That said, there's an important thing Siri needs to be able to do (which I will list again in my "Things Siri Needs To Do" section): Barge in. Barge in is when, in the middle of being played a prompt (eg, "what would you like to say to Katharine?"), you say something to stop the prompt, because you know what is expected next. Having to wait for the Siri tone slows me down. The phone itself already does amplitude detection to determine if you have stopped speaking, why not use amplitude detection to determine if you have started speaking (our software does amplitude detection for various operations to determine when you start and stop speaking, so it is possible for apple to do this).

    I just wanted to get my thoughts out on this since I had been thinking about it for a while,

    Things Siri Is Awesome At
    Quick point form things Siri is awesome at:

    • Reading text messages.
    • Writing text messages (especially love the punctuation, ellipsis, emoticon, and correct spelling of Katharine).
    • Setting reminders.
    • Setting alarms.
    • Finding and playing my awkwardly named playlists (Top Rated Non-Symphonic).

    Things Siri Needs To Do
    More point form stuff:

    • Support barge in (nothing is more annoying than knowing what say next, and having to wait, or making a mistake and wanting to correct it immediately and having to wait).
    • Support Email reading. I don't know what Siri is using for Text to Speech (TTS) (possibly Nuance again), but there is a standard way to support email reading, so why isn't it done?
    • Read reminders.
    • Read appointments.
    • Read anything in the notification centre.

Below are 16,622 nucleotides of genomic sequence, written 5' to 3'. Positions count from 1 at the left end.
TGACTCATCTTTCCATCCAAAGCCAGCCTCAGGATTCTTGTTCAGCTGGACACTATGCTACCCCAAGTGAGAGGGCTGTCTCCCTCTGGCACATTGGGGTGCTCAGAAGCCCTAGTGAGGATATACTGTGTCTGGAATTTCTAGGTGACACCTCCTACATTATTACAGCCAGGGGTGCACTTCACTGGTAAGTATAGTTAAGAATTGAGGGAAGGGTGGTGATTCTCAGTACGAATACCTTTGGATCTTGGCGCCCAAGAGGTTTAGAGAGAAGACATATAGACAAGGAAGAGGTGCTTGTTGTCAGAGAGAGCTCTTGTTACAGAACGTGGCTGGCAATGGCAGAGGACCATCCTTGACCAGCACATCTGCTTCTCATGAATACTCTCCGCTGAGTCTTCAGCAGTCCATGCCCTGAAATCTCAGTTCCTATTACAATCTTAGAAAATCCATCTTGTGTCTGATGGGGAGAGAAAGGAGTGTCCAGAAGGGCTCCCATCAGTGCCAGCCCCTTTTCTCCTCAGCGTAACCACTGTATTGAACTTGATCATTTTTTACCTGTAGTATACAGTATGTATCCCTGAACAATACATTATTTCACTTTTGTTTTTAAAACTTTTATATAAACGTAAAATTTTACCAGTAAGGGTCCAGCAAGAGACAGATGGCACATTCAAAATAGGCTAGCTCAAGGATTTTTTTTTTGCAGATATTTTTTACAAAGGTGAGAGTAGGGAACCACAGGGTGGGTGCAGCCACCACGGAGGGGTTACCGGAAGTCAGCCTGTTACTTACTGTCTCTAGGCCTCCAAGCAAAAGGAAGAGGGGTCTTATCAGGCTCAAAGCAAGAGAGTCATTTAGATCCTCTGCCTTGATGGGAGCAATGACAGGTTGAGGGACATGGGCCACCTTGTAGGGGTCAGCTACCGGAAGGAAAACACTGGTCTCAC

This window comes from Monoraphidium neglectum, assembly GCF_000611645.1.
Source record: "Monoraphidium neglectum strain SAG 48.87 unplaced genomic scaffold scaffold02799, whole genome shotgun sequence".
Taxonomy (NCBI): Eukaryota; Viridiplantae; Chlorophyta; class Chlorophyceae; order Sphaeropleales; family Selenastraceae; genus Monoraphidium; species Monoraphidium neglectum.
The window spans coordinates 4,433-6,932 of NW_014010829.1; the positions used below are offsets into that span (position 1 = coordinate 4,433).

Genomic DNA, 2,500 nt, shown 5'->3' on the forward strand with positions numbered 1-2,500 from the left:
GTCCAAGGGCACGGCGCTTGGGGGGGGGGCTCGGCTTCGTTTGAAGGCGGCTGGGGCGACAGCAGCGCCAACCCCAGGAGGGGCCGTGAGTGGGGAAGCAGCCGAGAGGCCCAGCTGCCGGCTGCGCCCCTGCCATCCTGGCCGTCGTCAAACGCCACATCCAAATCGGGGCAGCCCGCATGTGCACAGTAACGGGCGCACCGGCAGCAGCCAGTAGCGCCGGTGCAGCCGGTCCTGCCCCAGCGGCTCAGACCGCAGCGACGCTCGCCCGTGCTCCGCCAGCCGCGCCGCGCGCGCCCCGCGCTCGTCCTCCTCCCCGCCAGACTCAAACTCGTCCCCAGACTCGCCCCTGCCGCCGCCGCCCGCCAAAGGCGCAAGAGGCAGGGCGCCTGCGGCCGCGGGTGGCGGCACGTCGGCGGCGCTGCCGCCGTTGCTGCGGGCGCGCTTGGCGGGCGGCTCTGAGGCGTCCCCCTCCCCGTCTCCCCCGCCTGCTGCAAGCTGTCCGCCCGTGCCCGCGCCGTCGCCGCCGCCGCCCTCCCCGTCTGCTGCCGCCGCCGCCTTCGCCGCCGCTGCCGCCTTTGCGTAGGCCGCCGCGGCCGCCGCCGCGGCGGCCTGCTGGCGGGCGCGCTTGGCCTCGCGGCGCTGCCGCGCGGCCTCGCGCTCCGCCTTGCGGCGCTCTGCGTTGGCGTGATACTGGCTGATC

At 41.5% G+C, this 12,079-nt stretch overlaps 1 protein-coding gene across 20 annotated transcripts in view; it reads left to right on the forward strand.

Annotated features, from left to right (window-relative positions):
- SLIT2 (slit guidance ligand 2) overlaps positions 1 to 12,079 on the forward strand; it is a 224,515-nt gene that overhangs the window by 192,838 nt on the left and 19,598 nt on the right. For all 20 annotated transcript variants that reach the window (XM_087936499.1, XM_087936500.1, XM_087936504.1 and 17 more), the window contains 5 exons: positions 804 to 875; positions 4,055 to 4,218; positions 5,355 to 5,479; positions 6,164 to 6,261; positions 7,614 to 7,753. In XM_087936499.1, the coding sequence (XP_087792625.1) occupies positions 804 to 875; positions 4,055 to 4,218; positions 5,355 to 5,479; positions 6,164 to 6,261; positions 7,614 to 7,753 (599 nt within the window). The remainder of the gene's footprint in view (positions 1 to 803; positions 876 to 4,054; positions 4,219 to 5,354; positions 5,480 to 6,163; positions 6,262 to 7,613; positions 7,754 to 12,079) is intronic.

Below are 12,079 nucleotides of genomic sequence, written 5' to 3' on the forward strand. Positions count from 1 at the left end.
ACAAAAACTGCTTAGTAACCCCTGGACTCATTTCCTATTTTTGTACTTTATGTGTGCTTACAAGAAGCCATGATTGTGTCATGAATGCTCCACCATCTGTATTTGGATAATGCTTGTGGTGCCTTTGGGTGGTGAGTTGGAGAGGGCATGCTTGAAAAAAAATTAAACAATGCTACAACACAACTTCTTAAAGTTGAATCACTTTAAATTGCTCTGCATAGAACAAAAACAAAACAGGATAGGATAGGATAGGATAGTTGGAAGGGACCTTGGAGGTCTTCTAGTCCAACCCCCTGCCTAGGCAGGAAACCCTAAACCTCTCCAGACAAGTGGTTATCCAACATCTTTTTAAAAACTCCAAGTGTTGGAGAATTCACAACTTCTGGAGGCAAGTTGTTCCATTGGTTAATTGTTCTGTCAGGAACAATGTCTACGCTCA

• Read any alert that pops up.
    • Support email writing without having to manually enter into the email.
    • Support all sorts of email operations like Reply All, or Forward.

    Been finding Siri to be more useful than I thought I would, but if Apple adds the above functionality, people are going to be blown AWAY by how they'll be able to use Siri more efficiently than they thought possible, and it will take the application over the top.



    Marvel iPad/iPhone App

    Since the iPad was announced, I told people that the number one use for me would be the ability to read comics on it. It's about the right size for a comic, has decent storage capacity, and could save a lot of box / shelf space.

    Marvel seems to have agreed, and have released their iPad app (which also happens to work on the iPhone). Not having an iPad, my experience is purely limited to the iPhone.

    The app does a good job of presenting the comics. Browsing through issues is easy, and the developers seem to understand how reading on the iPhone should work. Selection is currently quite limited, but that's no different from their website selection.

    There is one major problem with the app: My Marvel Digital Comics Subscription (over $55 a year) does not apply to the Marvel iPhone app (despite logging into the app using the same account). So even though I am paying to view the digital content on my computer (in a Flash viewer) I would have to pay AGAIN to buy individual issues for the iPhone. I have no desire to do this.

    I have cancelled my subscription to the website, since, on it's own, it wasn't worth the cost when the comics were about 6 months behind the print copies. It was convenient that my subscription was set to expire shortly anyways.

    If Marvel brings a subsciption model to the iPhone app, and especially if they bring a subcription model that includes the latest releases, I will be back onboard, but until then, I guess I will continue to read the comics I already read (eg, no additional money from me for digital comics).